|May, 2002. Directed by Lucky McKee. Angela Bettis,
Jeremy Sisto, Anna Farris.
Synopsis: May Canaday has had an unhappy childhood. Ostracized by her peers because of particularly bad case of lazy eye, May finds her only friendship with a doll her mother gives her, a doll she is forbidden from removing from it's glass case. When May grows up, she is an introverted loner who works as a veterinary assistant. But even introverted loners long for love, and so does May. The object of her affection is a young filmmaker named Adam who confides to May that he "likes weird." To May, this sounds heaven sent. She likes weird, too, and regales Adam with tales of her job. The expression on his face tells a tale that May can't read. May reveals the depths of her own brand of weird after Adam shows her his short film, when she bites his lip and smears the blood from the wound over her face. Adam gives May the brush off. "But you like weird," May says to him. "Not THAT weird," he replies. Devastated, May finds solace in the arms of Polly, the ditzy lesbian she works with. Unfortunately, Polly is too much of a free spirit for May, a promiscuous free spirit who flits from partner to partner. This sends May over the edge. There are so many good parts to people, she thinks, but no totally good people. May's mother once told her that "if you don't have any friends, make some." May takes her mother at her words....
Performances: Angela Bettis is an actress to watch. Her performance in this movie would be Oscar caliber in a movie made for a studio with more marketing muscle than Lion's Gate. She's note-perfect as May. The other two major characters are filled by adequate actors. Jeremy Sisto is pretty good as Adam, but Anna Farris is out of her depth as Polly. She's cute and ditzy, but she's not in Angela Bettis's league when it comes to delivering a rounded performance. On the other hand, neither of these characters is really intended as a fully rounded character. We see them through May's eyes. It's May's movie--Angela Bettis's movie, as it were. First-time writer/director Lucky McKee knows how to turn the screws tight. Even in the early scenes of May's childhood, McKee's shot compositions and editing choices are wonderfully creepy. He understands the symbolic power of certain objects, most notably dolls and eyes, and he knows when enough is enough and when over-the-top is over-the-top. The film's direction walks a razor's edge between black comedy, indie angst, and high camp horror. That it never falls off that razor's edge is a minor miracle.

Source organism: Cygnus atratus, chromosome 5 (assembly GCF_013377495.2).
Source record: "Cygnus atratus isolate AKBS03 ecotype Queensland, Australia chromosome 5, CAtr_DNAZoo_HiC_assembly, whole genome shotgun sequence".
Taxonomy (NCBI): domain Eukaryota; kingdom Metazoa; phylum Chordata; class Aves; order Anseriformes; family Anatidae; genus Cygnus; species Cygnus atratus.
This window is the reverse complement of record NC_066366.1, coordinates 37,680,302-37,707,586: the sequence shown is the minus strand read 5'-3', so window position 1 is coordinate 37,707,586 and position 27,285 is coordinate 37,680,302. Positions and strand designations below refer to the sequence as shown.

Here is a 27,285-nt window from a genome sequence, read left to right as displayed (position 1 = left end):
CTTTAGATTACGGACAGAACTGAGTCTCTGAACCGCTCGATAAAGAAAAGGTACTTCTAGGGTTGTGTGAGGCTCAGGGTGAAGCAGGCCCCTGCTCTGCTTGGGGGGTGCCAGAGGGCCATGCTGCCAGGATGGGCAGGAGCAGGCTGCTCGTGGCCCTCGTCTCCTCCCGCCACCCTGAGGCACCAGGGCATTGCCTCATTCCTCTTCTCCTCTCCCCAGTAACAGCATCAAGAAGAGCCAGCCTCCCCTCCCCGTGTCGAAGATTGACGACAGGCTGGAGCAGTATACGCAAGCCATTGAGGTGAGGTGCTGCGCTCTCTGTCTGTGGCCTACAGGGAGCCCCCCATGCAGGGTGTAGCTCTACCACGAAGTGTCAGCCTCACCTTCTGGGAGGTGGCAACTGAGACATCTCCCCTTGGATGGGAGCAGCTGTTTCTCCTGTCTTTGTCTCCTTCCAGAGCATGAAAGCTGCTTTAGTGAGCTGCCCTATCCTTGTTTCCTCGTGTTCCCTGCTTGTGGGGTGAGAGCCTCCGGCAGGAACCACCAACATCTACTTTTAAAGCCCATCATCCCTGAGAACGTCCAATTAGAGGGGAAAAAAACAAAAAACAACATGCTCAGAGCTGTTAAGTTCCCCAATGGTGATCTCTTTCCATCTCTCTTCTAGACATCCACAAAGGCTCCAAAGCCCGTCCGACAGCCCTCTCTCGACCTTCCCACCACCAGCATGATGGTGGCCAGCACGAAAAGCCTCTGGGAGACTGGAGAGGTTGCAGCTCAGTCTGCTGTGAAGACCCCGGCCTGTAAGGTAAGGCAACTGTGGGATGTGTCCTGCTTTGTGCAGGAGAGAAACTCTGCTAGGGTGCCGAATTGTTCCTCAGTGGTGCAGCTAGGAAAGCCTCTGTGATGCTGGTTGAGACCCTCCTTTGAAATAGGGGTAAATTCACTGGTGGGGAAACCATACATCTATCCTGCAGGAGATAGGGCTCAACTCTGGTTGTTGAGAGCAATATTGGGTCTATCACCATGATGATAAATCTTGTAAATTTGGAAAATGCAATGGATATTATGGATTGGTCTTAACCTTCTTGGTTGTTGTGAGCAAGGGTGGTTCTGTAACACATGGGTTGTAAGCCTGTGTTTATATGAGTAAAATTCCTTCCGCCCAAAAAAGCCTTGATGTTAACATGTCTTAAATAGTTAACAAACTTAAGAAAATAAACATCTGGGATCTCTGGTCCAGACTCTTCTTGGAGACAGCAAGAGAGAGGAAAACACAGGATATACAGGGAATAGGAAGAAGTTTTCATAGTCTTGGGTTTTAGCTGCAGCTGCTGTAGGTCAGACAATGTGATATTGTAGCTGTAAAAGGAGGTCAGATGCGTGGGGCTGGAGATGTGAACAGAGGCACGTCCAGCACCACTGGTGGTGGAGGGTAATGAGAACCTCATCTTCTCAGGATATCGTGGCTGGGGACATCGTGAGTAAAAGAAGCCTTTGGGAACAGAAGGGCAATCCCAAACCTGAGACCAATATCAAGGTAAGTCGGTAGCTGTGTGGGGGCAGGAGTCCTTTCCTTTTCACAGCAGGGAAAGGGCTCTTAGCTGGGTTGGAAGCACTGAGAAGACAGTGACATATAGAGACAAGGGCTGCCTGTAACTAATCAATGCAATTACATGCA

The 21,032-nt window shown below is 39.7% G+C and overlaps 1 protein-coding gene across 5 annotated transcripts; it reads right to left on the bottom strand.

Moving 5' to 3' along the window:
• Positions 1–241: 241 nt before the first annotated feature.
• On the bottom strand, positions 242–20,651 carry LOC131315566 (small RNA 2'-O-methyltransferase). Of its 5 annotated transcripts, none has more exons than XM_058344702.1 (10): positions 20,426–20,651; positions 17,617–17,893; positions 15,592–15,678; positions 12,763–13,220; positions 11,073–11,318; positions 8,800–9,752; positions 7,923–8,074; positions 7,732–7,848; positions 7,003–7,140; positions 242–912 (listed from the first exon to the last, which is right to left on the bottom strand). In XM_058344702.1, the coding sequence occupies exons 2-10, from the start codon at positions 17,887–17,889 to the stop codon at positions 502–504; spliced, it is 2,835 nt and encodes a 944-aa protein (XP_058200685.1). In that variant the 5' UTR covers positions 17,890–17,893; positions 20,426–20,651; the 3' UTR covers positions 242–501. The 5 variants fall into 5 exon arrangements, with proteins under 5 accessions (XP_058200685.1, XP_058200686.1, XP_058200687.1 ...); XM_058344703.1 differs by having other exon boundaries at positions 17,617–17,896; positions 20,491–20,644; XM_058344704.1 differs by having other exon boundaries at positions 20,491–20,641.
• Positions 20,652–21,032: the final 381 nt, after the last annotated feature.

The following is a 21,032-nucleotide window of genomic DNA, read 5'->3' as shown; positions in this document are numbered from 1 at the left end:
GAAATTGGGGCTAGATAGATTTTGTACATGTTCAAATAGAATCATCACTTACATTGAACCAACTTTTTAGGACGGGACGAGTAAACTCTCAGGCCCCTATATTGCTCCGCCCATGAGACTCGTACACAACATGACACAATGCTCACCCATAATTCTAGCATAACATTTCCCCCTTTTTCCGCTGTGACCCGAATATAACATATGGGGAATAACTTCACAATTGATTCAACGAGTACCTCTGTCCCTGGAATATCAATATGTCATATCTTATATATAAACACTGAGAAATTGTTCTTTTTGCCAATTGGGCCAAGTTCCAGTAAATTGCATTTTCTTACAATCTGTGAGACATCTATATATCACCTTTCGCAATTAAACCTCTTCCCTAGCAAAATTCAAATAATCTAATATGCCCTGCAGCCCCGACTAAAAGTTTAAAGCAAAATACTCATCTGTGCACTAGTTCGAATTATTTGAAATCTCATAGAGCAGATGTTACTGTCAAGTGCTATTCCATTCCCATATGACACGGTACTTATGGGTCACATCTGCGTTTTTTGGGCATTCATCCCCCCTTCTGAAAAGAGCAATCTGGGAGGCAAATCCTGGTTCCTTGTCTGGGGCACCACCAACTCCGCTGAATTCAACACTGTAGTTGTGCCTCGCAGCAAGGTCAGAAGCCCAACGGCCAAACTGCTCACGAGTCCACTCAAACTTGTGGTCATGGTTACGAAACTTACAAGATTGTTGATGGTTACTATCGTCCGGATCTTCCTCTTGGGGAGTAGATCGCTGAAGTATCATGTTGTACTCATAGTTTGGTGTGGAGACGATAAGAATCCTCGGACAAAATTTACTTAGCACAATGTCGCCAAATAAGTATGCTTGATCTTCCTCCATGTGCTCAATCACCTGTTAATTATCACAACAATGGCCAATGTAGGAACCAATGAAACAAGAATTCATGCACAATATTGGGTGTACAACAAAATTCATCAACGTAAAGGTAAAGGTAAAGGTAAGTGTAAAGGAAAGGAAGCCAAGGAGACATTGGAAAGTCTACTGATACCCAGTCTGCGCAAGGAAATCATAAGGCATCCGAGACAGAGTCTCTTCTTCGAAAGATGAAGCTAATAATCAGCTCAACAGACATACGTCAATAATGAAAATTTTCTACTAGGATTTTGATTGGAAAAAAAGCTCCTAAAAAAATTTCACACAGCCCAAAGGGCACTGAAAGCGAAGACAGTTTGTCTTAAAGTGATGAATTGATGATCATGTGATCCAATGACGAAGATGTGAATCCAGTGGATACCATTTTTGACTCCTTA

Geek Love: May is ostensibly a horror movie, but I can't see this film being embraced by an audience of teen-aged gore hounds. Oh, it delivers the goods a horror movie is supposed to deliver. It has a baroque setpiece at the end that is sure to satisfy even the most jaded teen-aged sadist, but this set piece comes after a long first two acts in which the film gets under the viewer's skin in a much more subtle and much more alarming manner. May's spiritual sister is Carrie White (a role played by Angela Bettis for the television remake of Carrie), a downtroden, lonely girl whose anger at her own heartbreak turns apocalyptic. May's concerns are the concerns of a lonely woman. Her dementia is a particularly feminine dementia. May's horrors are the horrors of relationships, not of carnage. Watching these horrors unfold is immensely more unsettling than the film's bloodstained denoument. After watching May's disastrous last date with Adam, the dismemberments of the last quarter of the movie are almost a relief. Almost. The ending of the film, the very last shot, pushes the film out of the realm of the hysterical psychoses of a Repulsion or a Heavenly Creatures and into the realm of the fairy tale. A ghastly, haunting fairy tale, as it so happens.
The last shot is sure to be debated for a long time by fans of the horror movie, but the film provides several other indelible images. The film opens with a flash-forward that infects all of the mundane events of the early parts of the film with a hint of menace and impending doom. It also promises a ghastly injury to the eye scene that the movie makes good on in spades. I don't flinch much at horror movies, but this scene got to me. But the film's best sequence involves a broken glass cabinet and a class full of blind children. When I was watching this scene unfold, my jaw was open wide. I couldn't believe I was seeing this scene. I couldn't believe that there was a filmmaker still working in the genre with the balls to stage such a scene. May is a transgressive horror movie the likes of which hasn't been seen in a long, long time...